When done right, the two man garage-rock/garage blues set up can be absolutely thrilling. It represents the minimum band configuration to make a noise most effectively. Less distorted than the US’s ¡Vamanos! but more ferocious than the UK’s most excellent Brockley Forest, Huddersfield’s own Knuckle blend garage rock and blues with a touch of stoner groove – as per 2014 breakthrough act Royal Blood, but with an element of DIY sincerity those guys lost by jumping straight in with a major label release. The results on Knuckle’s debut EP, although fairly typical of the genre, are enthralling with a broad range of sounds and styles throughout the six tracks.
Clearly wanting to make an impression – good or bad – Knuckle are at their most uncompromising during the opener, the amusingly named ‘Knuckle Shuffle’. Given the use of the word shuffle, it wouldn’t be unreasonable to expect an obvious groove, maybe akin to The Dead Exs‘ ‘Nolita Strut’; or a tune that swaggers with an extreme confidence. We get that via a killer riff in the intro and recurring on occasion, but the rest of this particularly frenetic ninety seconds involves drummer Ben Wallbanks delivering something that sounds like a raucous drum roll while vocalist/guitarist Johnny Firth sounds like Mark E. Smith shouting into a bucket. The confidence is there by the truckload…if they’ve not scared you away, there’s a strong sense of there being better to come. The slow and brooding ‘Apocalyptic Kiss’, takes a distorted blues guitar and weaves a magical slow groove over a pounding bass and snare. There’s still a rawness here, but the anger is channelled into a far more accessible tune; the blues groove takes hold very quickly and never fades, showing off some solid guitar chops, but it’s Firth’s lead vocal that makes the piece. With a bit of reverb for effect, he wails each line with intent, ensuring long cries of “oh yeah” and “all right” linger in the memory much like the performances of the youthful Ozzy Osbourne circa 1970 (certainly in intent if not especially in style). Slow and moody with a great presence, this doesn’t necessary sound like the band who pummelled our senses previously, but is effortlessly cool.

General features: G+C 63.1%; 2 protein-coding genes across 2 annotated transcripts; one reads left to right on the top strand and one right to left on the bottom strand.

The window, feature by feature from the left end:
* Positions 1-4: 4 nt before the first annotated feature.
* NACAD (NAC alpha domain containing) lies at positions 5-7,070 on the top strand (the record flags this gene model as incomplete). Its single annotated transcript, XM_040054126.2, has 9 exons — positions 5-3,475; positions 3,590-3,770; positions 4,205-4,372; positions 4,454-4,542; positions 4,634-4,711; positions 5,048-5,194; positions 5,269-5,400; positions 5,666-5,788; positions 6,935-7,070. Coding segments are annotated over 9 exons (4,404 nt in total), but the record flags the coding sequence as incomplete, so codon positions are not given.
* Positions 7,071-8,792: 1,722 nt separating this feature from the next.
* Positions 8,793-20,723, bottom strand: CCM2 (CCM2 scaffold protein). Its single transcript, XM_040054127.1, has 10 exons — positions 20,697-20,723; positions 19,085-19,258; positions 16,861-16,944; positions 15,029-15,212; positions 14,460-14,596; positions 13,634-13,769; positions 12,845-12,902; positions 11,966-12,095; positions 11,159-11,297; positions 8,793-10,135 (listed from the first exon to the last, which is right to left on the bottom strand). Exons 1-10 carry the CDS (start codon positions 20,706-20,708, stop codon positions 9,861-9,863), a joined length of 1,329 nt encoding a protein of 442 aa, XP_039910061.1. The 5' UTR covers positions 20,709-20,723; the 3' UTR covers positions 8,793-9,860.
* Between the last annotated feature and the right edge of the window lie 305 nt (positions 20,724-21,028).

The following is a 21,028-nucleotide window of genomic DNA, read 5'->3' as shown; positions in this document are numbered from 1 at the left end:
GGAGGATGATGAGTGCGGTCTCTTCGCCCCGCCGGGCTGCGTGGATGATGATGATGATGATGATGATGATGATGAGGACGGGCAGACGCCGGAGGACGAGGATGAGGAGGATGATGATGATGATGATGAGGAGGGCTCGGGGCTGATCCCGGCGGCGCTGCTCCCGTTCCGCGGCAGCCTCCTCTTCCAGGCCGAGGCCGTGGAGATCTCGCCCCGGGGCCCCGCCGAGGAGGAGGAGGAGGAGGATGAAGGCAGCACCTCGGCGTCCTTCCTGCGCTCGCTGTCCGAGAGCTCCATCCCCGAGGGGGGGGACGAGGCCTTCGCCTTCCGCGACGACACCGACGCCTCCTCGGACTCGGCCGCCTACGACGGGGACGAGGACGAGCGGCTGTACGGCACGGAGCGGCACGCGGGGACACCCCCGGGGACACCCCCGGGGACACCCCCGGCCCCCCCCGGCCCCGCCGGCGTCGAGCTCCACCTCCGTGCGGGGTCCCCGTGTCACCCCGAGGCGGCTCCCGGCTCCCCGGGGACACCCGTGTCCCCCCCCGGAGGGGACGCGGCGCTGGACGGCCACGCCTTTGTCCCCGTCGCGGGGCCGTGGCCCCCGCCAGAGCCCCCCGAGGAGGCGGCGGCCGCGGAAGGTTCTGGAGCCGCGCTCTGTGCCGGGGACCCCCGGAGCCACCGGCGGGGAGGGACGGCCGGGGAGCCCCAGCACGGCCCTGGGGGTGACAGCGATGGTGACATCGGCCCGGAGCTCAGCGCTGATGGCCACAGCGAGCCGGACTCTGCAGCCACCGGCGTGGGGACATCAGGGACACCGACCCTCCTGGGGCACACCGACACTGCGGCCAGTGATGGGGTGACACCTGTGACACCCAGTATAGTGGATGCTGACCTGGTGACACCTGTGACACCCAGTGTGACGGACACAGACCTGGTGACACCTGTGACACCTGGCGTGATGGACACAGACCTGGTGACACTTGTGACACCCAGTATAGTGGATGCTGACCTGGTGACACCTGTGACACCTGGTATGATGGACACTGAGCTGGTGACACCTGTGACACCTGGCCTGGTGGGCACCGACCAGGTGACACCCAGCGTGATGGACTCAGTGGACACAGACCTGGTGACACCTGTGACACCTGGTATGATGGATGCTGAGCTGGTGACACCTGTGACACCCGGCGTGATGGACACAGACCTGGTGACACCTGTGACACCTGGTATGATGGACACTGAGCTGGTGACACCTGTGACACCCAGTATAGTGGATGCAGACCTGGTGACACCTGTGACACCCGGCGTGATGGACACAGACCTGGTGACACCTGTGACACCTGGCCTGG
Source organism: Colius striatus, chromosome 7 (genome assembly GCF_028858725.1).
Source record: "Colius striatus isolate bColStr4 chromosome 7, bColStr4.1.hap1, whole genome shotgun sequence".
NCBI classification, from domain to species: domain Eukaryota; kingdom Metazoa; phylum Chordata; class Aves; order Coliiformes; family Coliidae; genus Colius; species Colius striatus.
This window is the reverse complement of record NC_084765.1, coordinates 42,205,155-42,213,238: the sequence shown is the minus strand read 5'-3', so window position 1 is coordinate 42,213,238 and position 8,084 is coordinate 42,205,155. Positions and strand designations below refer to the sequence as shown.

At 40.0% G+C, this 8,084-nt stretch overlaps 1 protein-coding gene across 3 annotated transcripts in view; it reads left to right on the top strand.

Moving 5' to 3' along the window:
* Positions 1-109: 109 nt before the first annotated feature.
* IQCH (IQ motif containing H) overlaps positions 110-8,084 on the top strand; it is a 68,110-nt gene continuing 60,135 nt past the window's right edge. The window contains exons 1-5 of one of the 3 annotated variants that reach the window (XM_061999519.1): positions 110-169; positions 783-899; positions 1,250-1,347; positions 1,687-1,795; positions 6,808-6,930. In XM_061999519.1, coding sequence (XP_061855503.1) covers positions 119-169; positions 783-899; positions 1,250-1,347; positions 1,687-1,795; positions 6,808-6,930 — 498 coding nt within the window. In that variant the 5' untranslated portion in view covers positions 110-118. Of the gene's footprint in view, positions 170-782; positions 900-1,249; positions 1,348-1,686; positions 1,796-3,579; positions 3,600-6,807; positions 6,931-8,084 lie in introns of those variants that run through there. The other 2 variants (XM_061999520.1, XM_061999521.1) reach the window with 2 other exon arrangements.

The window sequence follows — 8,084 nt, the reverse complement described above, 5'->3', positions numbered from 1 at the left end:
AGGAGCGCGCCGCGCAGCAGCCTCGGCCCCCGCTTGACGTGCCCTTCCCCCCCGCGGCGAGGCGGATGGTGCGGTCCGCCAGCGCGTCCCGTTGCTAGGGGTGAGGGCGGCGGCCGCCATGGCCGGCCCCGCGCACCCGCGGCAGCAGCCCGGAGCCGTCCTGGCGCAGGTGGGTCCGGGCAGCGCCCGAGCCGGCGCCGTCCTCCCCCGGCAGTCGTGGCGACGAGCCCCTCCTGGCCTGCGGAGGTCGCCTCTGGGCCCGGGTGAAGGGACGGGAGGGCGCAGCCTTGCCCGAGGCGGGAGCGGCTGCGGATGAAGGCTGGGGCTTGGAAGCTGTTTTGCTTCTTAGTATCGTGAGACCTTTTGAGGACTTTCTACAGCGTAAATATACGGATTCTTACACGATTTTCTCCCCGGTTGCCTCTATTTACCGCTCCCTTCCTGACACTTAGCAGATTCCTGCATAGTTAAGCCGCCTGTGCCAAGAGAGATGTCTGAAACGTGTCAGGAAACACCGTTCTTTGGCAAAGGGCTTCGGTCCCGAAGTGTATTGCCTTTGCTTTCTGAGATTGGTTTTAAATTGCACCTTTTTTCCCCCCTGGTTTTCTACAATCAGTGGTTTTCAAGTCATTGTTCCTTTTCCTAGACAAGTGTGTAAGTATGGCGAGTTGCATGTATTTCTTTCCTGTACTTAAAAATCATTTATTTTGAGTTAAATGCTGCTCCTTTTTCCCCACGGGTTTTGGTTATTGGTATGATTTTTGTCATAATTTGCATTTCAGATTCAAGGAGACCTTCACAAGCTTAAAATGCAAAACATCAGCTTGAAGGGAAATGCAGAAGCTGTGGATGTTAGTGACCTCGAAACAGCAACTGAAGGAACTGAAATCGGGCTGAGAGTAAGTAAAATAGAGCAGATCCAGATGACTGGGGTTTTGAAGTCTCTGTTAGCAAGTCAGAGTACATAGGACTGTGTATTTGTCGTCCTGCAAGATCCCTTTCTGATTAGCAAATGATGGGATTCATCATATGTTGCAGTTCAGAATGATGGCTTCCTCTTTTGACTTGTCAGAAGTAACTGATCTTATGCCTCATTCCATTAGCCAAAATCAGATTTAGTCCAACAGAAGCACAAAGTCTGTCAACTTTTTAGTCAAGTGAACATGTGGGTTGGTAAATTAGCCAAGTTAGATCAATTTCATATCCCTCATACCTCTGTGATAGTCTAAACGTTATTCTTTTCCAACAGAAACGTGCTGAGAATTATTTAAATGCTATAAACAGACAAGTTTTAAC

By the time ‘Hand Grenade For a Heart’ rolls into town, Knuckle have really found their stride. The drums rattle and the guitars wail as the garage rock grubbiness takes on a more rock ‘n’ roll mantle. Firth’s confident croon chews through each line with professionalism, his guitars drive forward at full throttle laying down a danceable groove until the end, when things decend into a metallic, grungy chug – swapping the Jon Spencer-esque sounds for a dirgy vibe more akin to those aforementioned and over-rated major label puppets Royal Blood. In just under three minutes, this shows Knuckle’s full potential and their musical fire at its most accessible without losing any of the power. At this point, you should be totally sold on these guys – each of these tracks, although very different, adds up to demonstrate a very broad talent.
The second half of the EP has a more melodic sense (relatively speaking), and if you like it raw, may not reach the heights of those earlier tracks. For fans of Royal Blood and – to a lesser extent – Jack White and The Black Keys – the remainder has a tough and tuneful approach that seems designed for a bigger audience in mind. Stripping things back for staccato chords and a naturalistic vocal, ‘Ejector Seat’ has an intro that sounds out of step with Knuckle’s key sound at first, but the arrival of a solid drum line for the second verse rounds out the sound giving things a more traditional garage rock sound. This provides the bulk of the rest of the number, but those looking for more noise will be pleased to note some really distorted guitars and wordless vocals in place of a chorus are on hand to crank up the intensity. With a video released to promote this EP, ‘Bad Brains’ is a fuzzy, stoner-esque tune, heavy on the riffs – once again with more than a passing resemblance to Royal Blood as multi-tracked guitars fill spaces where other bands would use a chunky bass. In the quieter moments the lead guitars have a tuneful quirkiness, but this track really is all about the relentless fuzz, right up until and squealing lead guitar break pulls things to a close. Taking a similar confident stride, ‘Living Hell’ is a slower affair calling upon a stronger vocal melody to compliment a distorto-blues riff. If other tracks hinted at comparisons with Royal Blood, this track hammers the similarities home with a giant mallet – the overdriven sounds swamping a steady beat throughout.
With quasi-melody, groove, distortion, ugliness, power killer blues rock and a couple of surprising hooks – Knuckle have each of these within easy reach and pull each out of the bag in turn, ensuring their minimalist approach to band work never sounds too repetitive. Fans of garage rock and similar grooves should seek out this release at the earliest opportunity – this EP is a winner.